Rose, an undocumented 17 year old Filipina, dreams of one day leaving her small Texas town to pursue her country music dreams. Her world is shattered when her mom suddenly gets picked up by Immigration and Customs Enforcement. Rose, facing this new realty, is forced to flee the scene, leaving behind the only life she knows, and embarks on a journey of self-discovery as she searches for a new home in the honky tonk world of Austin, Texas.Written by
Both Lea Salonga and Eva Noblezada have played the lead role of Kim in Miss Saigon on Broadway and the West End. See more »
Love Letter to Country Written By a Middle Schooler
"You can take the roof from over my head, but you can't take my freedom away. No I won't go quietly into the night and I'll sing till the light of day."
This movie should be used as an example. It showcases a good story that's entertaining to watch, but the writing is the most basic script they could write. I found myself struggling with Yellow Rose. The story is solid and everything is pretty good. The writing just feels like a joke. I started playing a game in my head on what would be said in the upcoming scene and I'm pretty sure I won. With the poor writing the movie became increasingly predictable. That being said, the movie is good, but there needed to be more time and thought put into the script.
Eva Noblezada really drives the movie. This is her film debut and she's perfect for the lead. Her experience on stage helped her prepare for the screen. And as a beautiful singer it's great to hear her voice. Rather than hiring a popular celebrity (and maybe someone to sing for them) choosing an already established singer was the right thing to do. The movie is emotional and Noblezada brings the emotion. As a whole, the ensemble does a good job with acting, with the exception of one or two lackluster performances. I'd recognize Lea Solonga, Princess Punzalan, Dale Watson, and Libby Villari.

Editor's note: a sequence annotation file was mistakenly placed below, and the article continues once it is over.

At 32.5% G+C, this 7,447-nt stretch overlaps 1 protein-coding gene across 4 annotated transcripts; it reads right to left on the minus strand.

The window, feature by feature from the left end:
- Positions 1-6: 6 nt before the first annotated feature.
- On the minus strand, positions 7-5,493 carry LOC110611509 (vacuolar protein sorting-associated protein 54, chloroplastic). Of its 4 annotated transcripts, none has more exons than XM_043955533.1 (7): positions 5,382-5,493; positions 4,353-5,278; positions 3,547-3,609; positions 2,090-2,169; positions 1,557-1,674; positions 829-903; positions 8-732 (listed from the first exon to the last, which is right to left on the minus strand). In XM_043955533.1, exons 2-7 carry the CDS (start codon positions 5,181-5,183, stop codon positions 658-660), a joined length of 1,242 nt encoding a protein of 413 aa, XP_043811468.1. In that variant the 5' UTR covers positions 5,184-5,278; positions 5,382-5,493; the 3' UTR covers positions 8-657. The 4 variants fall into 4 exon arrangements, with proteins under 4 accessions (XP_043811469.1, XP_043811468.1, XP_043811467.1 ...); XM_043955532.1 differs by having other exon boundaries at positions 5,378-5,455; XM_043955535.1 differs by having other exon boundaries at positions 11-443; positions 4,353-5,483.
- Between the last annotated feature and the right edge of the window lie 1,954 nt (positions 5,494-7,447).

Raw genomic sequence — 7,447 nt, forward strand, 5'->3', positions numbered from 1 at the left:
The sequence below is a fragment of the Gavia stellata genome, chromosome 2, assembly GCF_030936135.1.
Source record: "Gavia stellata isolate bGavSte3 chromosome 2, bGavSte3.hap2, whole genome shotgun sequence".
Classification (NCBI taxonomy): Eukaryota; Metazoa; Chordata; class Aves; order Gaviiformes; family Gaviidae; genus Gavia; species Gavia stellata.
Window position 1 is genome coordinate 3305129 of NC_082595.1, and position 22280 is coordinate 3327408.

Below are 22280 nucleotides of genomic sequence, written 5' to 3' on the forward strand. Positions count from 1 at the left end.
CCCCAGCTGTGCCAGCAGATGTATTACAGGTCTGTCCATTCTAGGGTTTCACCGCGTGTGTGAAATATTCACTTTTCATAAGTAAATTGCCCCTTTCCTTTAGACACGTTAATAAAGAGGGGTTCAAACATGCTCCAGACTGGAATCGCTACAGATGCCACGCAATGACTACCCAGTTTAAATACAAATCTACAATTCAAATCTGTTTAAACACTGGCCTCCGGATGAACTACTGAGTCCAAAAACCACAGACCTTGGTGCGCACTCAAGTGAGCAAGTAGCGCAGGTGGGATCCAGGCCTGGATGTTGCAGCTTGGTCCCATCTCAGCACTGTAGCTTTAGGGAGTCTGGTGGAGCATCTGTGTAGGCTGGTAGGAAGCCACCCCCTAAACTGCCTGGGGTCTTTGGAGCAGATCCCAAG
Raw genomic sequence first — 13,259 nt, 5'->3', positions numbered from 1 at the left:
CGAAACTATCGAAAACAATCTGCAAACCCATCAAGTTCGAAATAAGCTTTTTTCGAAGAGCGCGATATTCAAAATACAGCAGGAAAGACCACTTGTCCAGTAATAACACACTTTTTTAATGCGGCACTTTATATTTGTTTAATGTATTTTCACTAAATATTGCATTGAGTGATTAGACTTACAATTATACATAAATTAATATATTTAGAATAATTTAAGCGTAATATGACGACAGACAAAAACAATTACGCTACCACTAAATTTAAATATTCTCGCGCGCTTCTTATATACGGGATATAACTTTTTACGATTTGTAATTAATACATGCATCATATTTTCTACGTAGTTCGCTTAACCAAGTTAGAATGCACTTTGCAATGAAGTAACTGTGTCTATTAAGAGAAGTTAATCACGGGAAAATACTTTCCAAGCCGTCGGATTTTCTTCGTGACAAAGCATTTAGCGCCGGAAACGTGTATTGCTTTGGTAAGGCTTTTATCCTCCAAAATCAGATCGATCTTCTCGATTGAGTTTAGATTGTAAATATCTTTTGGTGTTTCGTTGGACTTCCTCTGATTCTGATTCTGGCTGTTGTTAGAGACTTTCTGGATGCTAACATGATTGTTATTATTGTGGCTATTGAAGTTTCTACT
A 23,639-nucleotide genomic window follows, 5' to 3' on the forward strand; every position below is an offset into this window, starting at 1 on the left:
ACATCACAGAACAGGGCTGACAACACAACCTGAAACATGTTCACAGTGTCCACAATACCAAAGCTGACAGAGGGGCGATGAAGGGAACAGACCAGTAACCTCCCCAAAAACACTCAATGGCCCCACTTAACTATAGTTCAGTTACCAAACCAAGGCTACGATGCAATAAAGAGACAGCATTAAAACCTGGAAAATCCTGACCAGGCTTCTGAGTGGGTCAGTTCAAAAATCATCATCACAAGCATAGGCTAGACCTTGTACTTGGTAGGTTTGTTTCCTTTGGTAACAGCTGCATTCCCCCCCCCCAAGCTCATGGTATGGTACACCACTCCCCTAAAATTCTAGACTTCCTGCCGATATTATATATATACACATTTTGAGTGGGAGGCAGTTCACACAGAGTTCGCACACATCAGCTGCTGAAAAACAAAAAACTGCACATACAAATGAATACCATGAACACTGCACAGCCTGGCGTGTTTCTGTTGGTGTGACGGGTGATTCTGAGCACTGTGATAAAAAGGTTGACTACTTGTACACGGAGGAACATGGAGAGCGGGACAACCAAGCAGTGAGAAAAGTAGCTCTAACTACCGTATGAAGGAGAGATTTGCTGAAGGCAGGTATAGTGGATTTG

Since the movie is rooted around music, it does feature original songs. Dale Watson, the country singer, wrote songs to be performed by both him and Noblezada. I personally enjoyed the songs, even if I don't like country as much. But that's what this movie is: a love letter to country. Maybe not as strong as some other movies dealing with the choice of music but it aims to be there. One of my main concerns going in was one of my favorite movies of last year Wild Rose. Obviously the titles are very similar, but the both deal with a lead character, both with the firsts name Rose, wanting to become a country star. Luckily, Yellow Rose doesn't follow the same plot. It focuses more on topic of illegal immigrants and the drama that comes with that. The message is clear but just not as strong as it could be due to the writing. I could talk about all the good but it will always come back to the writing. I like the movie and I will revisit it in the future. This won't be for everyone, either because of the shallowness, country music, or an ending that feels incomplete. I'd still recommend it as an emotional yet feel-good type of movie.
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